Thursday, April 10, 2014

The Hobbit: The Desolation of Smaug 2D / 3D Blu-ray Review

Reviewed by Sean Ferguson
Adventures abound as Bilbo, Gandalf and the Company of Dwarves continue their Quest through Middle-earth in The Hobbit: The Desolation of Smaug, a production of New Line Cinema and Metro-Goldwyn-Mayer Pictures (MGM), arriving onto Limited Collector’s Edition Blu-ray 3D Combo Pack, Blu-ray 3D Combo Pack, Blu-ray Combo Pack, DVD and Digital HD on April 8 from Warner Bros. Home Entertainment. The Hobbit: The Desolation of Smaug, the second in a trilogy of films adapting the enduringly popular masterpiece The Hobbit, is directed by Academy Award-winning filmmaker Peter Jackson, who also produces together with Carolynne Cunningham, Zane Weiner and Fran Walsh. The Hobbit: The Desolation of Smaug continues the adventure of the title character Bilbo Baggins as he journeys with the Wizard Gandalf and thirteen Dwarves, led by Thorin Oakenshield, on an epic quest to reclaim the Lonely Mountain and the lost Dwarf Kingdom of Erebor.
Film (4 1/2 out of 5 stars)
For me, The Lord of the Rings films are among my favorite movies of all time while The Hobbit: An Unexpected Journey is my least favorite of the series for the same reasons I'm not a huge fan of the novel it's based on. In that movie, too much time was spent trying to differentiate between too many dwarves and the trip to The Lonely Mountain where the dwarves plan to liberate their homeland from an evil dragon named Smaug takes way too long. Another big difference between the original films and The Hobbit is the fact that there's no noble quest to eradicate evil by destroying a magical ring this time, and the fate of the world isn't at stake which lessens the drama. These dwarves are solely after a magical artifact called the Arkenstone which makes this quest seem more like a Dungeons and Dragons adventure than the righteous mission that was demanded of the Fellowship of the Ring.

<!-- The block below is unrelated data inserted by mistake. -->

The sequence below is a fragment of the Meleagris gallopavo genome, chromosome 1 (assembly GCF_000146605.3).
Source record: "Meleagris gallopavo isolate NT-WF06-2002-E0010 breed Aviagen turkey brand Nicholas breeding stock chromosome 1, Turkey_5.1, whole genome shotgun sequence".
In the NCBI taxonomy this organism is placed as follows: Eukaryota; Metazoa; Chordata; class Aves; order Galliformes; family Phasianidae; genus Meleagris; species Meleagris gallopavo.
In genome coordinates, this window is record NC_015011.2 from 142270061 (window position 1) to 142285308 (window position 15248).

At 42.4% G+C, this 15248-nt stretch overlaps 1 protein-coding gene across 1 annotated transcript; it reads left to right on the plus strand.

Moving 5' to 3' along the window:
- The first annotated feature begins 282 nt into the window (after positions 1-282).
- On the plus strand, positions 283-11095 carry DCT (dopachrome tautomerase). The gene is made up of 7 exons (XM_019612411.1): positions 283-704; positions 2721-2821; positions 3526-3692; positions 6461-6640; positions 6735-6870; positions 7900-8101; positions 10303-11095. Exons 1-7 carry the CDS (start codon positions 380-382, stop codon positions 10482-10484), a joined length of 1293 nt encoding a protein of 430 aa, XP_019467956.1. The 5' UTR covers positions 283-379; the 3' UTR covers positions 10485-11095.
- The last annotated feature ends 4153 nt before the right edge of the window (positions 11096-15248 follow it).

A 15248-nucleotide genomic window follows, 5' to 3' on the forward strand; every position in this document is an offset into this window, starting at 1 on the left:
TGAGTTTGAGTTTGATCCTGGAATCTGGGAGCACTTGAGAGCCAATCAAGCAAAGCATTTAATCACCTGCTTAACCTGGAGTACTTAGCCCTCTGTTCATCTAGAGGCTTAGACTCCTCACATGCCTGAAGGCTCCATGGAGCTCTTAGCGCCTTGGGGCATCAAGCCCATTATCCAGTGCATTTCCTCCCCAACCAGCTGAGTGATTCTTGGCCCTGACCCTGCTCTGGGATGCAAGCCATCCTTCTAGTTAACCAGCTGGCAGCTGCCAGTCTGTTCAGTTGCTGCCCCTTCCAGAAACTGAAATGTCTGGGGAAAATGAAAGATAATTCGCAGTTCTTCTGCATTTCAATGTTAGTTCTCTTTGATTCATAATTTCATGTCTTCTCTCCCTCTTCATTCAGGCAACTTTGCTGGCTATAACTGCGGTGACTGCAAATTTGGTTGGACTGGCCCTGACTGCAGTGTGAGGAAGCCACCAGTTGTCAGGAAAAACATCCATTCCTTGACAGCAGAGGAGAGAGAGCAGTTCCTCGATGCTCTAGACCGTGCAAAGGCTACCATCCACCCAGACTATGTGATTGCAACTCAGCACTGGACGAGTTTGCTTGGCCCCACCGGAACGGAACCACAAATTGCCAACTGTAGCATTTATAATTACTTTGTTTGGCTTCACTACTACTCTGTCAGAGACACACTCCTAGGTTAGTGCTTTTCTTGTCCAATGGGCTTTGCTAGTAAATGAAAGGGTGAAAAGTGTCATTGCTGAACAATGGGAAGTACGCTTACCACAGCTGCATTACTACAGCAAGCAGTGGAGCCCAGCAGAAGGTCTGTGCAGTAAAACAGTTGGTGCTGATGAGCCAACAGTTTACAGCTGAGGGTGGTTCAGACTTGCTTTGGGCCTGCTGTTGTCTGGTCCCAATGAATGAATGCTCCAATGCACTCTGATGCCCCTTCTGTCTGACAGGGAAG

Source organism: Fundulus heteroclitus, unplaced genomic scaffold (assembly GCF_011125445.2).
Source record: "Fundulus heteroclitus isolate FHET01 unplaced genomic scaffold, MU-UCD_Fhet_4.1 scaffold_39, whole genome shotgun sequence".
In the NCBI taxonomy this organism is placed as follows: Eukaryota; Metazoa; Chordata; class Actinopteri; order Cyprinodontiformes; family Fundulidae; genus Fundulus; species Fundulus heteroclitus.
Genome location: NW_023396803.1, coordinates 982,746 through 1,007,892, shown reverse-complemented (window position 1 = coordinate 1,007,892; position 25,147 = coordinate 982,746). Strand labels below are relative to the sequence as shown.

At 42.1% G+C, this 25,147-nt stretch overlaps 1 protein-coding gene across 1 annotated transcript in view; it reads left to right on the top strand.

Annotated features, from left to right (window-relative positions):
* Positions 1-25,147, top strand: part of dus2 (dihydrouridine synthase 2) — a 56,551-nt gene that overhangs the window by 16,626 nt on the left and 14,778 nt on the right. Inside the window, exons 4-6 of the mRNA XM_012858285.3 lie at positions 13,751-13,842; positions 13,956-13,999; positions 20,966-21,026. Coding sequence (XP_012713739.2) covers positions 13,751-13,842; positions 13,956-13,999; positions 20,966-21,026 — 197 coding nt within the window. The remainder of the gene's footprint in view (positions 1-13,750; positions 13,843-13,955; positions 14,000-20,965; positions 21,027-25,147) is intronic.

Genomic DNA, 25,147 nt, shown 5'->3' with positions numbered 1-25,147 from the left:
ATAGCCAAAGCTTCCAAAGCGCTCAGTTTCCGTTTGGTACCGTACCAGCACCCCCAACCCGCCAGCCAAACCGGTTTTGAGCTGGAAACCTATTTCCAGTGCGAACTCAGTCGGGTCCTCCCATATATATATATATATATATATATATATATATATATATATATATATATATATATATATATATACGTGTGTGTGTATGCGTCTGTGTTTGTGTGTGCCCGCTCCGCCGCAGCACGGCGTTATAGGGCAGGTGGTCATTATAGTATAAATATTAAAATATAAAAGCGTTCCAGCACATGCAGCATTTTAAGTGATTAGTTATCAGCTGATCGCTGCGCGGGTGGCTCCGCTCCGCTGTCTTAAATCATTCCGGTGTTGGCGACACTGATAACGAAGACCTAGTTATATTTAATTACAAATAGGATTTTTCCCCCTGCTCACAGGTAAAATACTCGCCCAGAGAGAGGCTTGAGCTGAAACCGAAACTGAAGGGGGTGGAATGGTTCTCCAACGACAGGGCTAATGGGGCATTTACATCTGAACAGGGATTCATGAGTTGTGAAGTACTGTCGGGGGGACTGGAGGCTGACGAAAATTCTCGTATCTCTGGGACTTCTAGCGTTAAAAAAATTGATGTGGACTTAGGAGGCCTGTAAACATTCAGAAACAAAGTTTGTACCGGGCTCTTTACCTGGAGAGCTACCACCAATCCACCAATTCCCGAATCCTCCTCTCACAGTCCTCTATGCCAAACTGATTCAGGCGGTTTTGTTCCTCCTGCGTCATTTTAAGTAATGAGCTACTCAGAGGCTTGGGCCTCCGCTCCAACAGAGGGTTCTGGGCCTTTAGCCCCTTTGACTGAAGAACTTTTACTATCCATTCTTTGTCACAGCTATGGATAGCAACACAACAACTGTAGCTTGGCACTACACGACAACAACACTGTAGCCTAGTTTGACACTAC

The Desolation of Smaug however, feels like one of the Lord of the Rings movies and it's also a return to form for director Peter Jackson. This film is full of splendidly staged action and has a propulsive spirit of adventure, qualities that were solely lacking in the first outing. It also helps that a lot of familiar faces from the original trilogy return, which helps tie the two series together as well as provide a welcome return of a couple of fan favorites. The movie also has a dragon which is always a plus in my book. Another enticement is Smaug's mountain of treasure that's so large that it makes Scrooge McDuck's vault look like a child's piggy bank. While J.R.R. Tolkien fans may be upset with the liberties that screenwriters Peter Jackson, Fran Walsh, Philippa Boyens, and Guillermo del Toro took with the story (they even inserted a brand new character named Tauriel into the story), but I suspect that movie lovers will embrace this film as another fun adventure in Middle-Earth.